The international community’s efforts to broker reconciliation efforts in recent months have focused on the need for Libya to move on toward adopting a constitution and holding parliamentary and presidential elections as a step toward reunifying the country. The latest round of fighting in Tripoli further exposed the internationally recognized Government of National Accord’s (GNA) weaknesses and the need to transition to a new form of governance. As elections are unlikely to be held by the end of the year, there are growing signs of a potential reshuffle of the GNA’s Presidency Council over the coming months to allow a new body that better represents the Libyan stakeholders to oversee elections and efforts to reunify state institutions.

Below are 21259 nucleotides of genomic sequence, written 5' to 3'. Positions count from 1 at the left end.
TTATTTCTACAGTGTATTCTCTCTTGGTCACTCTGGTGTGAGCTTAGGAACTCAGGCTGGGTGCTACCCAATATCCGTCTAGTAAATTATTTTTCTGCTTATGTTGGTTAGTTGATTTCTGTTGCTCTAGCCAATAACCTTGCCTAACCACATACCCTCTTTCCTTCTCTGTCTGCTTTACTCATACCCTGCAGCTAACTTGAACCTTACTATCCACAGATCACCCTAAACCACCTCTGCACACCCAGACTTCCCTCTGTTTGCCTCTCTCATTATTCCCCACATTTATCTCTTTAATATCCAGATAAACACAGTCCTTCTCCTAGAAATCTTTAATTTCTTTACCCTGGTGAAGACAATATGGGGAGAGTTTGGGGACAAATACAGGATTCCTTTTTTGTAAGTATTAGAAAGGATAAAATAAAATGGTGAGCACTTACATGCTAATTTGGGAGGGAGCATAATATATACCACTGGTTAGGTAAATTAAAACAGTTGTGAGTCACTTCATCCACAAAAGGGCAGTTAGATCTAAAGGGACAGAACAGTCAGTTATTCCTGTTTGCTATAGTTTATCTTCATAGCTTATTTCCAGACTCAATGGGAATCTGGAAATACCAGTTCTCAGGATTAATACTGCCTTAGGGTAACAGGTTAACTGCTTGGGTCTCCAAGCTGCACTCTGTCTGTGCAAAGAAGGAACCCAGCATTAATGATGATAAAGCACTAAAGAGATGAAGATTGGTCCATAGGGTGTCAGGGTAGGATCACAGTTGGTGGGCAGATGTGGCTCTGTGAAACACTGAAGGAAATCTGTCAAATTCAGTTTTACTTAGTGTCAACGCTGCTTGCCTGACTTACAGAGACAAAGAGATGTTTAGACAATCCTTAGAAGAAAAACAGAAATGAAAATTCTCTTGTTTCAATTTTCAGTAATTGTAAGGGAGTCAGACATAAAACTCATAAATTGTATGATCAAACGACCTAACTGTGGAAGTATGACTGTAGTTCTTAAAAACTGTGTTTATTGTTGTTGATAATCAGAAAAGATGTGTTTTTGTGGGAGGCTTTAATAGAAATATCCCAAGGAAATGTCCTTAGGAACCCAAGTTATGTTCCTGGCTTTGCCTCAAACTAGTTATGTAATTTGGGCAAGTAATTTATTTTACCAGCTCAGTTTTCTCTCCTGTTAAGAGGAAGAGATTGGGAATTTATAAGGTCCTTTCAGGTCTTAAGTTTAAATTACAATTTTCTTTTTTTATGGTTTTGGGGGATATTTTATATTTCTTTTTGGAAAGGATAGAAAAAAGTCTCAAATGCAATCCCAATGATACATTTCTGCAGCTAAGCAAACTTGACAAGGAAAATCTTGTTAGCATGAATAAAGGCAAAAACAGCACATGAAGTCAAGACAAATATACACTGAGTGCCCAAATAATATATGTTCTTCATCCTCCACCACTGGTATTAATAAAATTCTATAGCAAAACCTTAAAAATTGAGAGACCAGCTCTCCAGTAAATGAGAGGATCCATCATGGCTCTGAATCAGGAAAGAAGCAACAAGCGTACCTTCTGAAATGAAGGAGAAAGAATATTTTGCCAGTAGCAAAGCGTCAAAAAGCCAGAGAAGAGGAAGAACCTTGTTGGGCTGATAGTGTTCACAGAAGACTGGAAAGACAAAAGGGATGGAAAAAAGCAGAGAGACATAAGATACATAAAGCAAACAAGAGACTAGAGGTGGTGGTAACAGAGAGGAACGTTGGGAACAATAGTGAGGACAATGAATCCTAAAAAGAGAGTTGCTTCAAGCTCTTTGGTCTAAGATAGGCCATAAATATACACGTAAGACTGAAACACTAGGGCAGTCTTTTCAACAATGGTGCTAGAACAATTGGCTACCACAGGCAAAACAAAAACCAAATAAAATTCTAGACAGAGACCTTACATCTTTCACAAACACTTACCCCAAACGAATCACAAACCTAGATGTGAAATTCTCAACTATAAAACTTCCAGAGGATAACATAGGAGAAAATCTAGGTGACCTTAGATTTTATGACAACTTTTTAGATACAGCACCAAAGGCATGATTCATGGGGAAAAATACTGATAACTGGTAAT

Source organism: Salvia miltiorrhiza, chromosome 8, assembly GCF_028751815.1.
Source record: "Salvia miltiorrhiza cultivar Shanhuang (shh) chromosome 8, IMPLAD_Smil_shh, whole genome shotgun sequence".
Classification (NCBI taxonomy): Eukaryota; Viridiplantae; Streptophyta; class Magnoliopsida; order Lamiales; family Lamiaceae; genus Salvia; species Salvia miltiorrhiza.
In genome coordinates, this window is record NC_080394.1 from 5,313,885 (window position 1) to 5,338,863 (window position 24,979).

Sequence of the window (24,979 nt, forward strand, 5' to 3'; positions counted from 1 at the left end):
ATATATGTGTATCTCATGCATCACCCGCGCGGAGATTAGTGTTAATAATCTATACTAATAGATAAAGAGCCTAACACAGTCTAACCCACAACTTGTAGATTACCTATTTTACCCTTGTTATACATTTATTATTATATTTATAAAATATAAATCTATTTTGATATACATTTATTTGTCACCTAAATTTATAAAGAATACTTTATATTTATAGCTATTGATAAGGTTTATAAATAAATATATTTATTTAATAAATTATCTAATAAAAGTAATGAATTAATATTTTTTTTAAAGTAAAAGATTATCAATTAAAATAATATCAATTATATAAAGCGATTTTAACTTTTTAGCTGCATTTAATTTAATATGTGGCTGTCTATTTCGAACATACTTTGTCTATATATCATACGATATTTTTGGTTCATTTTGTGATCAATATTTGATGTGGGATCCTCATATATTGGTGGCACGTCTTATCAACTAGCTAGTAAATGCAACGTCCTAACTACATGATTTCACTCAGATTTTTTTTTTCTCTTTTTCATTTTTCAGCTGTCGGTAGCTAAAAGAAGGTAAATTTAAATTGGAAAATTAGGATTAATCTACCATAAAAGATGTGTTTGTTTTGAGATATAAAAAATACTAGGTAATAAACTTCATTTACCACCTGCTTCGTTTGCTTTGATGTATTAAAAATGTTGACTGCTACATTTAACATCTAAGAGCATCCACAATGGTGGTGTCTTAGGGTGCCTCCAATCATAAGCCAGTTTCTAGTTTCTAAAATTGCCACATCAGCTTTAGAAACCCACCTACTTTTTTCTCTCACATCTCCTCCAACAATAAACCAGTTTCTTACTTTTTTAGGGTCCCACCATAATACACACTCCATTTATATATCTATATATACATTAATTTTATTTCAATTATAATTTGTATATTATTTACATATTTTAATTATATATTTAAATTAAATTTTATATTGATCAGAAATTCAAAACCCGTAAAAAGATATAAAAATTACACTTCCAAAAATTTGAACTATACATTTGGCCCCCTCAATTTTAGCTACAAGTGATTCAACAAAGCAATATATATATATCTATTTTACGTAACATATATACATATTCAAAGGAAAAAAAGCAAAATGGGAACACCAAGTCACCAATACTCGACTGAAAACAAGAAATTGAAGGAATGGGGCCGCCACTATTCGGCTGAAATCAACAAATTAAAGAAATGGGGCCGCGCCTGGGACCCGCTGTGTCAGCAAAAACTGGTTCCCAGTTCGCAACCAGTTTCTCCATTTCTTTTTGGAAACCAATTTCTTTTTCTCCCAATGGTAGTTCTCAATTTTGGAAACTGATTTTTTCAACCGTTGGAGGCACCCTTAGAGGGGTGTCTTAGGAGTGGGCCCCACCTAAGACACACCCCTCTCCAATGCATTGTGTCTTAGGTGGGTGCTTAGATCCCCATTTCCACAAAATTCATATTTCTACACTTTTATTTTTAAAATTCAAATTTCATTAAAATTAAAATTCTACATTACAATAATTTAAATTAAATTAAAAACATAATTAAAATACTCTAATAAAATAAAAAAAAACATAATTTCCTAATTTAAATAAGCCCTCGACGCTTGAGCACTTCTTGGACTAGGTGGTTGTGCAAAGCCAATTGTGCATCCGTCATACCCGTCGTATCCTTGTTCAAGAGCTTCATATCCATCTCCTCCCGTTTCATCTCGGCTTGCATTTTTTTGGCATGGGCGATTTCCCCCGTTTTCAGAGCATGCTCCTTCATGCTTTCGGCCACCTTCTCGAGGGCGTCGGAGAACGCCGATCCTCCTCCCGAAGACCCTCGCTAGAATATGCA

Three major positive trends developed over the past two years and can serve as a foundation for the country’s stabilization.
First is the partial recovery of Libya’s oil production. In September 2016, the eastern-based Libyan National Army (LNA) took over the Sirte Basin’s oil terminals, and production restarted in late 2016 at the southwestern Murzuq basin’s oilfields following the resolution of communal disputes. These two developments paved the way for a steep increase in Libya’s oil output, which reached 1.35 million barrels per day in October 2018 for the first time in five years.